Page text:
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Fun Gator Facts

Did you know that the Everglades National Park is the only ecosystem in the world where alligators and crocodiles co-exist side by side? Although alligators only thrive in fresh water because they can't digest salt, crocodiles can live in both fresh and salt water. The Everglades is unique because fresh water in the Florida Bay meets the salt water of the Gulf of Mexico, creating a perfect ecosystem for both animals to live together.

Wanna know more? Here are some other interesting facts about gators:

  • There are over 200,000 alligators in the Everglades—but over 1.5 million in the state of Florida!
  • The coastal plains of the southeastern United States are home to most gators, who live in both natural and man-made freshwater lakes, ponds, rivers, and wetland areas.
  • Alligators do not eat human beings! However, they will protect and defend themselves, attacking humans if they get too close or endanger their young.
  • Gators are territorial and frequently get into fights defending their space. As a result, you'll often see alligators that are scarred or missing a tail, leg or eye from a fight.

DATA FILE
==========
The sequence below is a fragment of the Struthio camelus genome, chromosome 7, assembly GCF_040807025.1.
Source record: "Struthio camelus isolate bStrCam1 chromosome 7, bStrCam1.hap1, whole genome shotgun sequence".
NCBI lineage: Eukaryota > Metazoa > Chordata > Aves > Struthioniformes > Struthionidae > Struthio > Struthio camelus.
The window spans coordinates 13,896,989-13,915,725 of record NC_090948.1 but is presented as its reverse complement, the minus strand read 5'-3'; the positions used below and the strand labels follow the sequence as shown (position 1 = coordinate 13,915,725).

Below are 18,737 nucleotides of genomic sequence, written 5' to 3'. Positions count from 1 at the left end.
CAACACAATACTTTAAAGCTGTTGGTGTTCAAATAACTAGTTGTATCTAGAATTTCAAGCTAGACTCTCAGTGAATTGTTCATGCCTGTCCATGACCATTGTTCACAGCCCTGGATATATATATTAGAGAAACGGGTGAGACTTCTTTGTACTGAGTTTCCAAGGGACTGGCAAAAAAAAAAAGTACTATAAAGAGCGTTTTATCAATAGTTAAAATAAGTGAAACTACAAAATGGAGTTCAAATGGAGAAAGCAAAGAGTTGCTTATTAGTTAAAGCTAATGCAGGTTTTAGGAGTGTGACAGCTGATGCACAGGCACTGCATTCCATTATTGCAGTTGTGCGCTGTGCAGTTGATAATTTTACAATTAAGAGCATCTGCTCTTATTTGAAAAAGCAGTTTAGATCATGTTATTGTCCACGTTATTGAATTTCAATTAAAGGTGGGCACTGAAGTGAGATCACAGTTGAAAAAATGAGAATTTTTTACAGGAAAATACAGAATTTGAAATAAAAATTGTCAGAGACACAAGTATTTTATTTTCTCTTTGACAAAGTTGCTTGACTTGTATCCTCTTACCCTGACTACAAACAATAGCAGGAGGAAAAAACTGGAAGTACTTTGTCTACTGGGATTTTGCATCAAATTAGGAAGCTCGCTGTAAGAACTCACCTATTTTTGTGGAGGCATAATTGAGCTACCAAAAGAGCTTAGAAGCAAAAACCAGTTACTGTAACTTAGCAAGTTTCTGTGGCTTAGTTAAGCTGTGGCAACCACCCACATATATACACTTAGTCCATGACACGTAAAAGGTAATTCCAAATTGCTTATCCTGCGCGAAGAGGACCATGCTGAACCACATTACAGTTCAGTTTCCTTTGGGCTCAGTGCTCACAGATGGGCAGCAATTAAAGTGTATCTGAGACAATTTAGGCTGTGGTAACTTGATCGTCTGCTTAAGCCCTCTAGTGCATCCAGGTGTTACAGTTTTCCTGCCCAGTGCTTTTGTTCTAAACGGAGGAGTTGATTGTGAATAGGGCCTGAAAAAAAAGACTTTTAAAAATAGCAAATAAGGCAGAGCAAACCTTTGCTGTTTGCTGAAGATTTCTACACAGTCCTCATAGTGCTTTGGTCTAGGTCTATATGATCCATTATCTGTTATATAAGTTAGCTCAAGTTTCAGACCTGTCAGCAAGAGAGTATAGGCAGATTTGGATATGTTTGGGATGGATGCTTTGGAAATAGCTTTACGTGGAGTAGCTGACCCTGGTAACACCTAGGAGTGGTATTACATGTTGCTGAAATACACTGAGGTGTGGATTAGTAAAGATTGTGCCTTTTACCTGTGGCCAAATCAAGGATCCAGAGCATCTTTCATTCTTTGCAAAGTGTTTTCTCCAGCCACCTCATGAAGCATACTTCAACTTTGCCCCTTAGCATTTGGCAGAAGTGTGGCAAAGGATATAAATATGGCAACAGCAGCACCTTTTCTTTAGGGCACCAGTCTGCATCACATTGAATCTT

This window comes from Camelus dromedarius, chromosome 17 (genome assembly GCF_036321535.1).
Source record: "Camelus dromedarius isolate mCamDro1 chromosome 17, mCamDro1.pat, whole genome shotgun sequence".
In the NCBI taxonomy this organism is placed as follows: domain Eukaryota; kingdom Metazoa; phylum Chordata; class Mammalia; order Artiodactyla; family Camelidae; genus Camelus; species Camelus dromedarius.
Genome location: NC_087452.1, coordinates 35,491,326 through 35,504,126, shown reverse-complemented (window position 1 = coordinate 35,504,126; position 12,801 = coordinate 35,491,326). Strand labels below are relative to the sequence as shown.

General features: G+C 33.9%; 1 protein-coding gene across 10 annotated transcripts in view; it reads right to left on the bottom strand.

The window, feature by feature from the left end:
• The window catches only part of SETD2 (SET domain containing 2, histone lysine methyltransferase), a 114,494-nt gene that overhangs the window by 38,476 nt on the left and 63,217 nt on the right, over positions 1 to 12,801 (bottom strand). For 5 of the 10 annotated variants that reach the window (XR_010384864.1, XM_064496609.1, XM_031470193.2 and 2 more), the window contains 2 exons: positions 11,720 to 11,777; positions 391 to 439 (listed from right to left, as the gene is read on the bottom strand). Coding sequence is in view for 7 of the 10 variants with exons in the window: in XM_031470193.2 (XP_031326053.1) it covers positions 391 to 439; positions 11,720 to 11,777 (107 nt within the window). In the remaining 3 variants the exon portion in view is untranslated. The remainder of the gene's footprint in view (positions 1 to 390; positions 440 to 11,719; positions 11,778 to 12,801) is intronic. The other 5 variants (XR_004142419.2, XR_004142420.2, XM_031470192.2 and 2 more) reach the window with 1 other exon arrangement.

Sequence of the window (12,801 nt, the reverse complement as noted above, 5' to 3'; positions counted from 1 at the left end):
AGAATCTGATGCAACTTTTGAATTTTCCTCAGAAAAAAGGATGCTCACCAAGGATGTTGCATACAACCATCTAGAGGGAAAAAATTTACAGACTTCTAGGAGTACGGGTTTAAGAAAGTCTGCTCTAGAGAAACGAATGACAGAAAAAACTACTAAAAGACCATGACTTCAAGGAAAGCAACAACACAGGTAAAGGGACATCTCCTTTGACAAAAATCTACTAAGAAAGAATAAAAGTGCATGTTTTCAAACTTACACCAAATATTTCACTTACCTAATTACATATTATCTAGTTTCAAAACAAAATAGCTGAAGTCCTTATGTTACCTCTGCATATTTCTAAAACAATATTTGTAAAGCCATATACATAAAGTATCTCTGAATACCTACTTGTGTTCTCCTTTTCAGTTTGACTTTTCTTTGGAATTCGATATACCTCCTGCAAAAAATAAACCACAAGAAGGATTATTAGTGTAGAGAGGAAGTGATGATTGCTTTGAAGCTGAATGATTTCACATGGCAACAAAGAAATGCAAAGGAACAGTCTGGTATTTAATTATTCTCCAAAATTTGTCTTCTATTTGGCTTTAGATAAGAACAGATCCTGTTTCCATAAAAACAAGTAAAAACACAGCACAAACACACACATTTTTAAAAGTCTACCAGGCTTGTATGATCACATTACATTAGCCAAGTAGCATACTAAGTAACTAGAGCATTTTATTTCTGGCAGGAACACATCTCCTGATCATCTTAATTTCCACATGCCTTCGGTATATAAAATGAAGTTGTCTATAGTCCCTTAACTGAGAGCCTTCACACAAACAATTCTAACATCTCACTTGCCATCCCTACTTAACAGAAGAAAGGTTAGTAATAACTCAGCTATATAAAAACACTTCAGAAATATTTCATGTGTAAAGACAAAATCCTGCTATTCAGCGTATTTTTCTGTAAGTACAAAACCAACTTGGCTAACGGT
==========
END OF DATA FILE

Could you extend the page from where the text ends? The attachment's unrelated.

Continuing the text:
• As solitary reptiles, you'll rarely see alligators in groups except during the spring mating season. They lay 30-40 eggs which incubate for approximately 60-65 days and produce hatchlings 8-10 inches long.
  • A whopping 68 percent of an alligator is pure muscle. Male alligators can grow up to 12 feet and weigh 400-500 pounds, while female alligators usually grow to 8-9 feet.
  • The jaws of a gator have over 1,000 pounds of closing pressure. Yikes!
  • Each alligator has approximately 80 teeth at any time. When they wear down or are lost in battle, they are replaced with new teeth. An alligator can go through 2,000 to 3,000 teeth in a lifetime!
  • Gators live approximately 30-35 years in the wild, and can live past 50 years in captivity.
  • The main diet of a gator consists primarily of fish, but they will also feed on turtles, mammals, snakes and birds.
  • Often you'll see only the gator's head in the water, not its body. This allows them to more easily strike their prey, such as fish, without being detected.
  • Alligators regulate their temperatures by moving out of the sun and into the shade, where they rest with their mouths open to release stored heat. They also cool off by going to the water.
  • Because of legal protection, alligators are no longer endangered. They are, however, still classified as threatened to insure their continued protection and that of the endangered American crocodile.
  • The University of Florida at Gainesville’s mascot is an alligator. Go Gators!